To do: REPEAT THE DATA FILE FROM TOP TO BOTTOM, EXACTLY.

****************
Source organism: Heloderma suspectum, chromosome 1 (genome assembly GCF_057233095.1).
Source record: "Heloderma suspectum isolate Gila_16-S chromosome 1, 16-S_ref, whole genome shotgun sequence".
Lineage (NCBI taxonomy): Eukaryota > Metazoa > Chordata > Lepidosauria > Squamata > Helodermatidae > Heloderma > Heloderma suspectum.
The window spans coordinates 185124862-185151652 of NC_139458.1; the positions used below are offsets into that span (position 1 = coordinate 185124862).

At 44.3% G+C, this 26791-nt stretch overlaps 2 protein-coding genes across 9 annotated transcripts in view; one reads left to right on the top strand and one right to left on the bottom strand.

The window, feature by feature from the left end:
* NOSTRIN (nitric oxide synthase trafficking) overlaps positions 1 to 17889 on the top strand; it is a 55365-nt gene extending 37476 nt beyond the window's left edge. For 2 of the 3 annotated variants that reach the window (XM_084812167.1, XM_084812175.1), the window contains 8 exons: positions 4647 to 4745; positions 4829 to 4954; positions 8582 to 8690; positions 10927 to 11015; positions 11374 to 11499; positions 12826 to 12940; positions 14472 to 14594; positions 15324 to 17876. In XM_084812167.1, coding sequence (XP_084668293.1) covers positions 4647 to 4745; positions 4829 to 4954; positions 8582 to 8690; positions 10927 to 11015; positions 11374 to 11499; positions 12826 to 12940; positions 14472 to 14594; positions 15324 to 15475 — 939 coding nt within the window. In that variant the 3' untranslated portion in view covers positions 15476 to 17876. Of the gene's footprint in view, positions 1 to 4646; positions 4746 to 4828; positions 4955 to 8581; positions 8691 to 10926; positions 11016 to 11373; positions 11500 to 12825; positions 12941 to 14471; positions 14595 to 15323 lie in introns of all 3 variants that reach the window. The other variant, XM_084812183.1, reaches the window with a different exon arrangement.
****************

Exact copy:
Source organism: Heloderma suspectum, chromosome 1 (genome assembly GCF_057233095.1).
Source record: "Heloderma suspectum isolate Gila_16-S chromosome 1, 16-S_ref, whole genome shotgun sequence".
Lineage (NCBI taxonomy): Eukaryota > Metazoa > Chordata > Lepidosauria > Squamata > Helodermatidae > Heloderma > Heloderma suspectum.
The window spans coordinates 185124862-185151652 of NC_139458.1; the positions used below are offsets into that span (position 1 = coordinate 185124862).

At 44.3% G+C, this 26791-nt stretch overlaps 2 protein-coding genes across 9 annotated transcripts in view; one reads left to right on the top strand and one right to left on the bottom strand.

The window, feature by feature from the left end:
* NOSTRIN (nitric oxide synthase trafficking) overlaps positions 1 to 17889 on the top strand; it is a 55365-nt gene extending 37476 nt beyond the window's left edge. For 2 of the 3 annotated variants that reach the window (XM_084812167.1, XM_084812175.1), the window contains 8 exons: positions 4647 to 4745; positions 4829 to 4954; positions 8582 to 8690; positions 10927 to 11015; positions 11374 to 11499; positions 12826 to 12940; positions 14472 to 14594; positions 15324 to 17876. In XM_084812167.1, coding sequence (XP_084668293.1) covers positions 4647 to 4745; positions 4829 to 4954; positions 8582 to 8690; positions 10927 to 11015; positions 11374 to 11499; positions 12826 to 12940; positions 14472 to 14594; positions 15324 to 15475 — 939 coding nt within the window. In that variant the 3' untranslated portion in view covers positions 15476 to 17876. Of the gene's footprint in view, positions 1 to 4646; positions 4746 to 4828; positions 4955 to 8581; positions 8691 to 10926; positions 11016 to 11373; positions 11500 to 12825; positions 12941 to 14471; positions 14595 to 15323 lie in introns of all 3 variants that reach the window. The other variant, XM_084812183.1, reaches the window with a different exon arrangement.